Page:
What are the practical implications of this case for contracting authorities?
- Consider transactions as a whole – even if they comprise distinct elements – and consider whether at any point these would give rise to a public works, services, or supplies contract subject to the PCR 2015.
Even if a transaction comprises distinct elements at different points in time, the Court in this case felt that the transaction in its totality should be considered at the date it is entered into to ‘establish whether, at that date, it embodied defined obligations that will, once they take effect, compose a “public works contract”’. If contracting authorities were free to arrange a series of transactions which together constitute a public contract subject to procurement legislation without undertaking compliant procurement exercises, the purpose of that legislation could be defeated. Contracting authorities should therefore be mindful of their procurement obligations, particularly when arranging for land sales and subsequent development arrangements. Public works contracts entered into as a condition of a land contract with a contracting authority may still be subject to the full procurement regime under the PCR 2015 if their value exceeds the relevant threshold for works contracts (currently £4,551,413).
- Consider procurement implications when entering into development or regeneration agreements.
The Court found the Agreement neither to be a public works contract or a public services contract for the purposes of the PCR 2006 (now superseded by the PCR 2015). Looking at the transaction as a whole, however, the Agreement committed the Council at a later date to contracting with the Developer for the delivery of works which had not been procured. This decision is therefore highly relevant to local authorities and developers wishing to enter into agreements for development or regeneration of land without first running a compliant procurement process under the PCR 2015.
- If relying on a VEAT notice, ensure that this is transparent and contains sufficient detail as to the true nature of the transaction.
This case makes clear that nothing short of ‘full and unequivocal disclosure’ will suffice for a VEAT notice to preclude a declaration of ineffectiveness. Always take into account and ensure that the requirements of regulation 99(4) of the PCR 2015 have been followed when drafting a VEAT notice, as well as the guidance in Fastweb, i.e. that a contracting authority wishing to rely on a VEAT notice to justify a direct award must be able to show that it has a bona-fide belief that using a VEAT notice is justified. This might include, for example, taking and retaining appropriate legal advice, internal notes, and board minutes that record the contracting authority’s reasons for its belief that a VEAT notice is justified in the circumstances.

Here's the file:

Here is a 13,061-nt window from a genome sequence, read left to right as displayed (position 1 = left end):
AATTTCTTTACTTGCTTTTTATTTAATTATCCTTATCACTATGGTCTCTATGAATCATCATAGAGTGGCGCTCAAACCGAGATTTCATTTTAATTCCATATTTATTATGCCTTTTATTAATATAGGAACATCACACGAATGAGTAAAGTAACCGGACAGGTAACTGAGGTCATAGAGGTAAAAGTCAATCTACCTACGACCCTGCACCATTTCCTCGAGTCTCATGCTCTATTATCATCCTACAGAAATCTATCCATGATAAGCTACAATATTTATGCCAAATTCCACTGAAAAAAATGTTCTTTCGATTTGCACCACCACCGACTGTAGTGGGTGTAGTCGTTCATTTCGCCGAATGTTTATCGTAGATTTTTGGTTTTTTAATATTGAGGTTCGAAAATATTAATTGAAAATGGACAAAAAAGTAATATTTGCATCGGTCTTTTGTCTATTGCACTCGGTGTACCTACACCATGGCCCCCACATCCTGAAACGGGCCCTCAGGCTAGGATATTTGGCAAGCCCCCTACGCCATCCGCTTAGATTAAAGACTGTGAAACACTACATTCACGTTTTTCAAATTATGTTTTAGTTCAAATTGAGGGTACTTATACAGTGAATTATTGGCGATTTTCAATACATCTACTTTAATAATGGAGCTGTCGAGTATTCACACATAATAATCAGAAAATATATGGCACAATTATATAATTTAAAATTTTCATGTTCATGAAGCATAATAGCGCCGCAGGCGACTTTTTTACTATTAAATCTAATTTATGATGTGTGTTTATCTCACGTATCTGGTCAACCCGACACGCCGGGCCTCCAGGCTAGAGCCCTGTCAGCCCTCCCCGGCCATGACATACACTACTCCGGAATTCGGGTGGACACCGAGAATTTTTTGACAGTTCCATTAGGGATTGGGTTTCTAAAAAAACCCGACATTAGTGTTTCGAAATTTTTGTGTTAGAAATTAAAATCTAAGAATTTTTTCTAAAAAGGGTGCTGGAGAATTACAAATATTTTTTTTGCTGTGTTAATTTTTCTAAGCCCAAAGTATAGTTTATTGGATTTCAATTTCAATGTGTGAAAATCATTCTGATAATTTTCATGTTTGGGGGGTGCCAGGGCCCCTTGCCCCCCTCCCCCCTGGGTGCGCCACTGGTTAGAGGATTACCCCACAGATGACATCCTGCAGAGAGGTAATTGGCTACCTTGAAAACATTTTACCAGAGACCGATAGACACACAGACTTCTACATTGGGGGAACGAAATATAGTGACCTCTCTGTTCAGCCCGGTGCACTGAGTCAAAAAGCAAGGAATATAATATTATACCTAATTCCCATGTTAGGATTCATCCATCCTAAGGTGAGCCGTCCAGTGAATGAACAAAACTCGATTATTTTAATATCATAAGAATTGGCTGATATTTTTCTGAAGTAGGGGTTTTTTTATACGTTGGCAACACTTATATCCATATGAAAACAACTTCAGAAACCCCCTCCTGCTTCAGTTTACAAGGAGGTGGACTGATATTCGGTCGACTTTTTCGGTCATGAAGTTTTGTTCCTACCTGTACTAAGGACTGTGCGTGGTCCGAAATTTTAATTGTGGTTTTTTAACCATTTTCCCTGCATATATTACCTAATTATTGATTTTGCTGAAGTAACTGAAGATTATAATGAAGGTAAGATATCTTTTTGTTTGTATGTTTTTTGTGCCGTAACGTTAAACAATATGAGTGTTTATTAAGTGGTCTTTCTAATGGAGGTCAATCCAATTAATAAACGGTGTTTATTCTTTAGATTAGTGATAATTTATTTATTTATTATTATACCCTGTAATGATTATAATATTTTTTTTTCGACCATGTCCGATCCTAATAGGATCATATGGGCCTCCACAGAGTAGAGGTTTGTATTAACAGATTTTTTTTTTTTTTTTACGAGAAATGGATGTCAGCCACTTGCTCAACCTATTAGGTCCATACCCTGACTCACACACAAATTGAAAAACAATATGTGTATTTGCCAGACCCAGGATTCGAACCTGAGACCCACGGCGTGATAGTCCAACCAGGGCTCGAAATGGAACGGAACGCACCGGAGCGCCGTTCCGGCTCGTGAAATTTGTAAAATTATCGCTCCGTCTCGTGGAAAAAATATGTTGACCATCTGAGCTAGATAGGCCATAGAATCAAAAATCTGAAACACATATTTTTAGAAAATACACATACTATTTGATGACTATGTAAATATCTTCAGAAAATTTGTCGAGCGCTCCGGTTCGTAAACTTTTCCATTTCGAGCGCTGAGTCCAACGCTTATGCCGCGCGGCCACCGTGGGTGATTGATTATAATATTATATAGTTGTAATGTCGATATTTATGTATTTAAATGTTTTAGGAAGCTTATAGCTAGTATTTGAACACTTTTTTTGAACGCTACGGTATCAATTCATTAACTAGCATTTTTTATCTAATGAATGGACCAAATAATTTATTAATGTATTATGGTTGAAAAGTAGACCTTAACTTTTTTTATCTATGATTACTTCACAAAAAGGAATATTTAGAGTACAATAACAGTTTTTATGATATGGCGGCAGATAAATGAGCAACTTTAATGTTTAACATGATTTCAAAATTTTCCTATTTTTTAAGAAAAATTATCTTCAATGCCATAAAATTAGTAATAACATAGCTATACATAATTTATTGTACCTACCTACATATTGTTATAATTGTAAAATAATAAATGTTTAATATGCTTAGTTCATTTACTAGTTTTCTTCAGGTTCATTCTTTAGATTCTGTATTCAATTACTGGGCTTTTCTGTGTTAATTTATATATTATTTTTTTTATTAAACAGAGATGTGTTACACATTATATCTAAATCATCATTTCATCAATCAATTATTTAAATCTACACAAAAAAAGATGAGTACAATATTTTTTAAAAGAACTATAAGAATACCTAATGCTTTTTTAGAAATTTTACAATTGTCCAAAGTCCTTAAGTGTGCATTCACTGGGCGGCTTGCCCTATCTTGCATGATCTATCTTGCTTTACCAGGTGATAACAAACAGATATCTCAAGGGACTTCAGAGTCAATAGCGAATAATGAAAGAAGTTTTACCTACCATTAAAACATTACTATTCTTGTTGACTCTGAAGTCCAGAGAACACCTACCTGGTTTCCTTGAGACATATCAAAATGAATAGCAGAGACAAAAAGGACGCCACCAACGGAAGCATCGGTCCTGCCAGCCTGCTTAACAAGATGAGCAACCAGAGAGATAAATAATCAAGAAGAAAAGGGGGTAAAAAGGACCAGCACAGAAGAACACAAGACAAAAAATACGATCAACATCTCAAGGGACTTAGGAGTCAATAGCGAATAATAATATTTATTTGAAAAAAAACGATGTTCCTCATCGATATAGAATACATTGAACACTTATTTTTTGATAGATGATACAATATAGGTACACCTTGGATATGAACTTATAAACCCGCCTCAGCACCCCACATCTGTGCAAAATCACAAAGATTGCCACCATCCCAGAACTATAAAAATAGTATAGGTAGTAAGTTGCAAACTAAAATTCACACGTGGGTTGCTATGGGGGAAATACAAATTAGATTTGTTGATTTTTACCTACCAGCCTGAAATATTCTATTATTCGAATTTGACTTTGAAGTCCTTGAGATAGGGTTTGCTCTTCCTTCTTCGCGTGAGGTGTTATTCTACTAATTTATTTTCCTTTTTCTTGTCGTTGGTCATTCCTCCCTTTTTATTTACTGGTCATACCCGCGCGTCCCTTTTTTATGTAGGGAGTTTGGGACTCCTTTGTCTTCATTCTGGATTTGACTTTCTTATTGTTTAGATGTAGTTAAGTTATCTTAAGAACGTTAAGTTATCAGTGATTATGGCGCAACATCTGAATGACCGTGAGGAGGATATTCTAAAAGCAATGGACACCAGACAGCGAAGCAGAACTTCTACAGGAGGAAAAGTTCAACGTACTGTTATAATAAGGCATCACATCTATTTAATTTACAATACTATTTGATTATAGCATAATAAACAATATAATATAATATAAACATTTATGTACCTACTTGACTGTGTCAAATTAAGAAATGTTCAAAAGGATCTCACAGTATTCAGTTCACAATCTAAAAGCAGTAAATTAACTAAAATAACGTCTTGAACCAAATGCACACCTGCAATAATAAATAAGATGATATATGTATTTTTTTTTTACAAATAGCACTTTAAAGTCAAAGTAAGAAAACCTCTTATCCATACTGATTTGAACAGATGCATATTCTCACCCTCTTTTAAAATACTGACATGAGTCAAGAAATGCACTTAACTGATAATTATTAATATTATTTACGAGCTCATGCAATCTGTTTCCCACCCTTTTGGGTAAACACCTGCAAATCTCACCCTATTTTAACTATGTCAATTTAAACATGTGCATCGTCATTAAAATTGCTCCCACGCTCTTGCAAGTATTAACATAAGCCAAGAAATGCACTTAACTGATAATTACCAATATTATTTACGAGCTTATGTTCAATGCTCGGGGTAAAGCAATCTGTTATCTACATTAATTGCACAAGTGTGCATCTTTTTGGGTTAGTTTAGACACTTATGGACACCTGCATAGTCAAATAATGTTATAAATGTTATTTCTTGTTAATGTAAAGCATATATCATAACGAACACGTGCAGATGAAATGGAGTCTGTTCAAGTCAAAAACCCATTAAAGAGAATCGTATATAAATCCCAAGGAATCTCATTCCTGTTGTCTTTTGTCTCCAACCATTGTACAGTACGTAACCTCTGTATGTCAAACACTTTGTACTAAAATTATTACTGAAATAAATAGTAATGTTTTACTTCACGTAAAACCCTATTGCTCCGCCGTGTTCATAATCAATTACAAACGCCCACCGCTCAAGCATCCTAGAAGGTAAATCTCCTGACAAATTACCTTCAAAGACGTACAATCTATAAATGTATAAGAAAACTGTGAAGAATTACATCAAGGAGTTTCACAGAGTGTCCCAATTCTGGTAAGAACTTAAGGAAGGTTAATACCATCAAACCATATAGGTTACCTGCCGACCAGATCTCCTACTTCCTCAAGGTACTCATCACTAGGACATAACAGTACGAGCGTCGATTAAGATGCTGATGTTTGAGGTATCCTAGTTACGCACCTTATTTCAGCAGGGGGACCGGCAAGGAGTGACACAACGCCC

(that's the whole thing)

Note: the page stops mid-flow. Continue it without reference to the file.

In conclusion, as well as serving as a reminder that VEAT notices should never be seen as a simple solution to addressing a defective, non-compliant, or even non-existent procurement procedure, this case highlights the importance of considering the nature of a deal as a whole in order to determine whether or not the requirements of public procurement legislation apply.
For further information, contact Raj Shah, Associate in the procurement team, or Jo Pickering, Partner in our real estate and development team, on 020 7405 4600. We have extensive experience advising on public procurement and development agreements and would be happy to advise further on the law and practice in these areas.
This article is for general awareness only and does not constitute legal or professional advice. The law may have changed since this page was first published.